*Shampoo and laundry leaves: These are better than nothing, but at hotels that supply liquid shampoo (so far in my experience, Vietnamese hotels don't) I use it rather than leaves. The shampoo isn't great for long-term use but has the advantage of not being liquid, so it's easier to transport.
*Degree deodorant: I can't say enough good things about this completely neutralizing deodorant, which I bought for its size, not because I'd tried it before.
*Deep Woods Off! wipes: I highly recommend these DEET wipes over aerosol. They're convenient, easy, not under pressure, and can be applied more systematically. Be aware that DEET wrecks some fabrics, so read the packaging.
*Travel towel: This is softer that the towel usually supplied by a hotel, is highly absorbent (so you can roll your clothes in it to hasten drying), and dries quickly itself. Carry in a plastic bag and use it if you want to wash your hair in an airport sink in transit.
*Disposable masks: Buy them at home or buy them
there, but you'll want at last one for Phnom Penh exhaust or Siem Reap dust. Other necessities
*Moleskine paperback journal: I prefer the hardbacks, but the softbacks hold up pretty well and are easy to carry. The paper is thin, so don't use a gel pen.
*LED reading light: On this trip I had good reading lights, but that wasn't true on my last two international trips, so I recommend carrying one of these (on the plane, too).
*Computer locking cable: Handy and lightweight. If I needed to run to the restroom right now, I'd just lock the computer to this table.
*Wide-mouthed liter bottle and chlorine dioxide tablets: I didn't need these on this trip, but I think it's worth the space to have them in countries where tap water isn't clean.
*Therma-rest inflatable pillow: A life-saving device for air travel, and can be used as a cervical pillow if the hotel pillows are not comfortable or if you're stuck in an airport.
*Silk Dream Sack: I didn't need it this time, but great for dubious bedding.
*Travel umbrella and thin plastic rain poncho: I didn't need them, but there were a few times I would have used them
if I'd had to go out.
*Lonely Planet language and travel guide downloads: I might opt for carrying the books. However, I was able to magnify both maps and text, which was very helpful. Books and brochures acquired R = read on trip, G = traded or gave away
*Best: The Monk, the Farmer, the Merchant, the Mother: Survival Stories of Rural Cambodia
*Bizot: The Gate (R)
*Chabon: The Mysteries of Pittsburgh (R,G)
*Davidson: A Photographic Guide to Birds of Vietnam, Cambodia, and Laos (R)
*Dalai Lama: How to See Yourself as You Really Are (about half read)
*Fellows: The Damage Done: Twelve Years of Hell in a Bangkok Prison (R)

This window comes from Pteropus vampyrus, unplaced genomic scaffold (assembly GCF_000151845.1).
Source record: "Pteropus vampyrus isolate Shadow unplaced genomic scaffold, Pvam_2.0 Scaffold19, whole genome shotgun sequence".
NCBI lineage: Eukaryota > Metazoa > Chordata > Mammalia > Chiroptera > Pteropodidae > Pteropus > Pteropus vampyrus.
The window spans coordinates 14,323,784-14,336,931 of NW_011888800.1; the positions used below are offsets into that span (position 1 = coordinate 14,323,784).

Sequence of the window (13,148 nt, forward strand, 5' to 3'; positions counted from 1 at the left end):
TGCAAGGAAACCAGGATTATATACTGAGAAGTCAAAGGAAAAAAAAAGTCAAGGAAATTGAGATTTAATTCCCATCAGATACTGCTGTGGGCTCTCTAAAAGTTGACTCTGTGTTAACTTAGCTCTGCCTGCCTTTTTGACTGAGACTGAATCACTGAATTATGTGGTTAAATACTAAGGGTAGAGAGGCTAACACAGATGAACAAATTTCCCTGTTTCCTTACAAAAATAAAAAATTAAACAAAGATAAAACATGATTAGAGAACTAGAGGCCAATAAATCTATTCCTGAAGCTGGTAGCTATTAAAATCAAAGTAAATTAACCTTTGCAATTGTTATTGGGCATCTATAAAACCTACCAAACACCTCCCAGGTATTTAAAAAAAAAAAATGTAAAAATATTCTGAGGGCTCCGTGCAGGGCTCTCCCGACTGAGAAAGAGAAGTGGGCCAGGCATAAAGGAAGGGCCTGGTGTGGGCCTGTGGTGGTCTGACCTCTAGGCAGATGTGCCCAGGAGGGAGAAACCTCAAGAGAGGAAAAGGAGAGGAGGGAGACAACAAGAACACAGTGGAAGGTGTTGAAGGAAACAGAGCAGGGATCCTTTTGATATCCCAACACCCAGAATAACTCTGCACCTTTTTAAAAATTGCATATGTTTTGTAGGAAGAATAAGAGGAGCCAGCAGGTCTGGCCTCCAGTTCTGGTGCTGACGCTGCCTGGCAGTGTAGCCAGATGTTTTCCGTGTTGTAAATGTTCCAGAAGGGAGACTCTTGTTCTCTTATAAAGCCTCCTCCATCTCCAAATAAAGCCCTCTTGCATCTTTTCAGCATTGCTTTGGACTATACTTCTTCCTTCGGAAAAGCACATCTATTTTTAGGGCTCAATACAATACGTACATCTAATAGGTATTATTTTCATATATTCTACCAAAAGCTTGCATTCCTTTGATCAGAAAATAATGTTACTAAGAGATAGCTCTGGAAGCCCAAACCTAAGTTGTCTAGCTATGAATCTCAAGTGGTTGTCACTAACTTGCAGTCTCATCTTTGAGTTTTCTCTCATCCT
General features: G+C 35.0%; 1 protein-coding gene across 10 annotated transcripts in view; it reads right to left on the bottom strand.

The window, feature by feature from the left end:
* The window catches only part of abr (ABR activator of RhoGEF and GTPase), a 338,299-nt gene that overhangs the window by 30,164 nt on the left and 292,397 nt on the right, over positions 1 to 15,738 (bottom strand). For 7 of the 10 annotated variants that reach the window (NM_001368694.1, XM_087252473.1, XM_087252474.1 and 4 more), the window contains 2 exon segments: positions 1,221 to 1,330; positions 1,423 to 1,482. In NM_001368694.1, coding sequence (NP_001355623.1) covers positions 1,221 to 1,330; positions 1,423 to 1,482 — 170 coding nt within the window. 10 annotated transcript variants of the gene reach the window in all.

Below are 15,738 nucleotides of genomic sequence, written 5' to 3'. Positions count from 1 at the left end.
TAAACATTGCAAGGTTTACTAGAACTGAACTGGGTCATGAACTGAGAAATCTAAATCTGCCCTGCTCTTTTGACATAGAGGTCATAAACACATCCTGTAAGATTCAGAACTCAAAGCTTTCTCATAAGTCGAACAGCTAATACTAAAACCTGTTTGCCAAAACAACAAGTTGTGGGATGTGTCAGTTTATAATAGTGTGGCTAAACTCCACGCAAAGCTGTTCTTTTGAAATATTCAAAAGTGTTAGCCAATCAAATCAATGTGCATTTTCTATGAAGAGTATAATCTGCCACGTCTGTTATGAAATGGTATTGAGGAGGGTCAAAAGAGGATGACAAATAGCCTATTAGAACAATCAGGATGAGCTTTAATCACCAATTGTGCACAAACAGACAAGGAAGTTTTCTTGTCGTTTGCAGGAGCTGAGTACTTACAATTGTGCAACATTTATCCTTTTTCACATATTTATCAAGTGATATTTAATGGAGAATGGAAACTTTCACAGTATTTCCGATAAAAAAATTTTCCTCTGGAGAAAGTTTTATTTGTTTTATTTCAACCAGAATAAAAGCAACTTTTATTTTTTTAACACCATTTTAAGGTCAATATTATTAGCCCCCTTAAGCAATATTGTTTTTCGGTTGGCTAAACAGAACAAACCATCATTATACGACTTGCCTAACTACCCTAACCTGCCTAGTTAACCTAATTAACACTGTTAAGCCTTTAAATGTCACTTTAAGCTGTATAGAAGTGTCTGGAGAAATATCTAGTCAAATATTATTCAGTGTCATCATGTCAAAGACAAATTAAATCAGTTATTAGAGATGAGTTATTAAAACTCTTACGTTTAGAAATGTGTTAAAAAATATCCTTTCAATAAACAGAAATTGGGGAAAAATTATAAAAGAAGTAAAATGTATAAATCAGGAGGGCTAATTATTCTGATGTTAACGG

*Gilboa: Off the Rails in Phnom Penh (previously read)
*Kasumi: More than White Cloth? Women's Rights in Cambodia
*Kasumi: Gender-based Violence During the Khmer Rouge Regime (R)
*Law: Sex Work in Southeast Asia: The Place of Desire in a Time of AIDS
*Lintner & Black: Merchants of Madness: The Methamphetamine Explosion in the Golden Triangle (about half read)
*Mam: The Road of Lost Innocence
*Mont: A Different Kind of Boy
*Nath: A Cambodian Prison Portrait: One Year in the Khmer Rouge's S-21 (previously read)
*Revenga et al.: The
Economics of Effective AIDS Treatment
*Rowling: Nhung Chuyen Ke Cua Beedle Nguoi Hat Rong
*Sasaki: Walking away from the Killing Fields
*Seng: Daughter of the Killing Fields
*Totman: The Third Sex: Kathoey--Thailand's Ladyboys (R)
*Webster & Fook: A Photographic Guide to Birds of Thailand (R)
*World Bank: Education and HIV/AIDS
*Yoshimoto: N.P. (R,G)
- HIV and Men Who Have Sex with Men in Asia and the Pacific
- Men Who Have Sex with Men
- Out of the Margin: Harm Reduction and HIV Prevention
- Preventing HIV Infection among Injecting Drug Users in High-risk Countries
- Regional Strategy on Mobility and HIV Vulnerability Reduction
- Safe, Voluntary, Informed Male Circumcision and Comprehensive HIV Prevention Programming
- Taking Action against HIV
One more list--here's my itinerary: Friday:
- 7:00 AM pick-up at cathedral; drive to airport.
- Flight to Bangkok (~2 hours)
- Flight to Hong Kong (~2.5 hours)
- Flight to Vancouver, BC, arriving Friday again (~11.25 hours)
- Flight to Portland, Oregon (~1.25 hours)
- Remaining transit (~0.75 hours)
- Total flight time: ~17.25
- Elapsed time Hanoi hotel to Vancouver hotel: ~29 hours
- Total elapsed transit time: ~48 hours
My friends are back from Hue, so I will get to have dinner with someone at Wild Lotus after all!